changing diet might allow you to see infrared

Thanks to Eric Lundquis for typing this up and putting it on the internet. It’s an experiment done by the army and cited by Rubin, M. L., and Walls, G. L. (1969). Fundamentals of visual science. Springfield, Ill.: Thomas, p. 546, which is in turn cited Sekuler, R., and Blake, R. (1994). Perception (3rd ed.). Springfield, Ill.: Thomas, pp. 62-63:

The following story dramatizes how photopigments determine what one can see. During World War II, the United States Navy wanted its sailors to be able to see infrared signal lights that would be invisible to the enemy. Normally, it is impossible to see infrared radiation because, as pointed out earlier, the wavelengths are too long for human photopigments. In order for humans to see infrared, the spectral sensitivity of some human photopigment would have to be changed. Vision scientists knew that retinal, the derivative of vitamin A, was part of every photopigment molecule and that various forms of vitamin A existed. If the retina could be encouraged to use some alternative form of vitamin A in its manufacture of photopigments, the spectral sensitivity of those photopigments would be abnormal, perhaps extending into infrared radiation. Human volunteers were fed diets rich in an alternative form of vitamin A but deficient in the usual form. Over several months, the volunteers’ vision changed, giving them greater sensitivity to light of longer wavelengths. Though the experiment seemed to be working, it was aborted. The development of the “snooperscope,” an electronic device for seeing infrared radiation, made continuation of the experiment unnecessary (Rubin and Walls, 1969). Still, the experiment demonstrates that photopigments select what one can see; changing those photopigments would change one’s vision.

18 thoughts on “changing diet might allow you to see infrared”

  1. The Great Designer in the Sky made eyes. It is impossible to alter His design. Anti-Christian propaganda like this makes me sick.

    1. Man wrote the Bible and invented God. It is impossible to prove the existance of an invisible being or creator. Anti-Science propaganda like this makes me sick. 😛

    2. To quote you:
      “It is impossible to alter His design.”

      Please, PLEASE, tell me you are trolling. Otherwise, PLEASE explain to me how you account for genetic mutations, as well as scientific GENETIC ENGINEERING that in the most literal sense ALTERS ‘HIS’ DESIGN.

      Grow a brain.

      1. Dude calm down. He was obviously being facetious. No serious Christian refers to God as “Great Designer in the Sky”. I LSTMS.

      2. Genetic mutations are the result of sin, DNA was designed perfectly, all we have to work with is the deteriorated copies of copies of copies and this is one of the results of sin. Genetic engineering is an example of how humans have stewardship of the earth.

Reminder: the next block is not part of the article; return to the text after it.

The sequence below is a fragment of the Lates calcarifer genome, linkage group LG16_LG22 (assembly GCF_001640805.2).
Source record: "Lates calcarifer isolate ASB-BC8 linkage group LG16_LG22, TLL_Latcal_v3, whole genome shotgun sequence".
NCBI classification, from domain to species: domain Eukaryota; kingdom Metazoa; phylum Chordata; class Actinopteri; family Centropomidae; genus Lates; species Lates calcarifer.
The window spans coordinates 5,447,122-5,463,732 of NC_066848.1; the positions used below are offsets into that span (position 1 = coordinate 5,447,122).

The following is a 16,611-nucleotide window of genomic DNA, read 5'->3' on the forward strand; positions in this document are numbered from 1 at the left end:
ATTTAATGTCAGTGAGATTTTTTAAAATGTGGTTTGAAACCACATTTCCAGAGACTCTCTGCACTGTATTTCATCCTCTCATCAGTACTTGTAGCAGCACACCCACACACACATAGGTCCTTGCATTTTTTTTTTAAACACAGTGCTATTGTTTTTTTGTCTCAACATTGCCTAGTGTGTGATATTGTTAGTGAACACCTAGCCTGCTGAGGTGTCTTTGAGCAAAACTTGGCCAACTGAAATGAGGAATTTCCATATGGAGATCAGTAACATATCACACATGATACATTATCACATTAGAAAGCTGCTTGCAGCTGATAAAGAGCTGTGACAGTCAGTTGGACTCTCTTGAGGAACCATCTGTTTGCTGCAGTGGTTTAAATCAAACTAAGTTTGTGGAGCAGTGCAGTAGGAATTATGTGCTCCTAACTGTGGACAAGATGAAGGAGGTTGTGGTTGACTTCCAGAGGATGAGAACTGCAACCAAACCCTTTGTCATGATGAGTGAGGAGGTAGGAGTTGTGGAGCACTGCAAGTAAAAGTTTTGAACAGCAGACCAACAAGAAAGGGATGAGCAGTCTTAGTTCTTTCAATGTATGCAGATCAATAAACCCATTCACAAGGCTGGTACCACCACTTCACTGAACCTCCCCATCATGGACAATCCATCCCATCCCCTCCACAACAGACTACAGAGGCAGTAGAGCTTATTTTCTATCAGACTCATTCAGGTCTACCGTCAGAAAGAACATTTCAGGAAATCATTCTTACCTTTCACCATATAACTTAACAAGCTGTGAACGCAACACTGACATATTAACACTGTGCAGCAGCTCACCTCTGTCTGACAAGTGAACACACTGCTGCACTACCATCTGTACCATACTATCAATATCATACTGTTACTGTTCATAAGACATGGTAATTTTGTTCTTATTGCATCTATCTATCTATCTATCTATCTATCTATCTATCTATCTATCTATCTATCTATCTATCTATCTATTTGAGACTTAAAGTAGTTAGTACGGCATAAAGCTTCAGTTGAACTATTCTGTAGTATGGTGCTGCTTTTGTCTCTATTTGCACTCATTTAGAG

3. There’s noth9ing anti-christian here. You religious reich morons try to play the persecution card at every turn.

      What you really want is the freedom to persecute others without the hindrances of the law and human decency.

      Most of the problems of the world have been caused by religion. Think of the crusades, the inquisition, the dark ages, the witch burnings, the restrictions on learning, free speech, instilling guilt and shame into children, and the wars fought in the name of religion.

      More recently, think of family planning clinic bombings, oppression of gays and non-believers, murders of doctors and homosexuals, imposition of religious beliefs by force of law, and illegal use of public funds to promote particular religions.

      Mankind will never truly be free until the black yoke of religion is lifted by the clear light of truth and rational thinking.

  2. Isn’t this a mutated form of the deliberately constructed rumour circulated in the UK during WWII, that RAF night-pilots were being fed a diet rich in carrots (a strong source of Vitamin A) to improve their ability to see in the dark?

    Why bother? Because we didn’t want the Germans to know we’d developed a thing called radar.

  3. Lol, this is absolutely wrong. If it were true, people on Accutane (a popular treatment for acne administered over a long time that is basically a bonkers dose of vitamin A) would report some visual phenomena.

    Even ignoring the infrared madness, the carrots/vision WWII thing is wrong altogether:

    1. Meno writes:

      Lol, this is absolutely wrong. If it were true, people on Accutane (a popular treatment for acne administered over a long time that is basically a bonkers dose of vitamin A) would report some visual phenomena.

      In all fairness, changing the spectral sensitivity of photopigments does not imply anyone noticing since such changes (if any) could be subtle.

      As for Accutane itself, you do realize that various visual disturbances, including reversible loss of color vision and decreased night vision, are reported as side effects, don’t you? Given this, I’m not sure how it would be so absurd (as to deserve LOL) to wonder if something like this is not happening.

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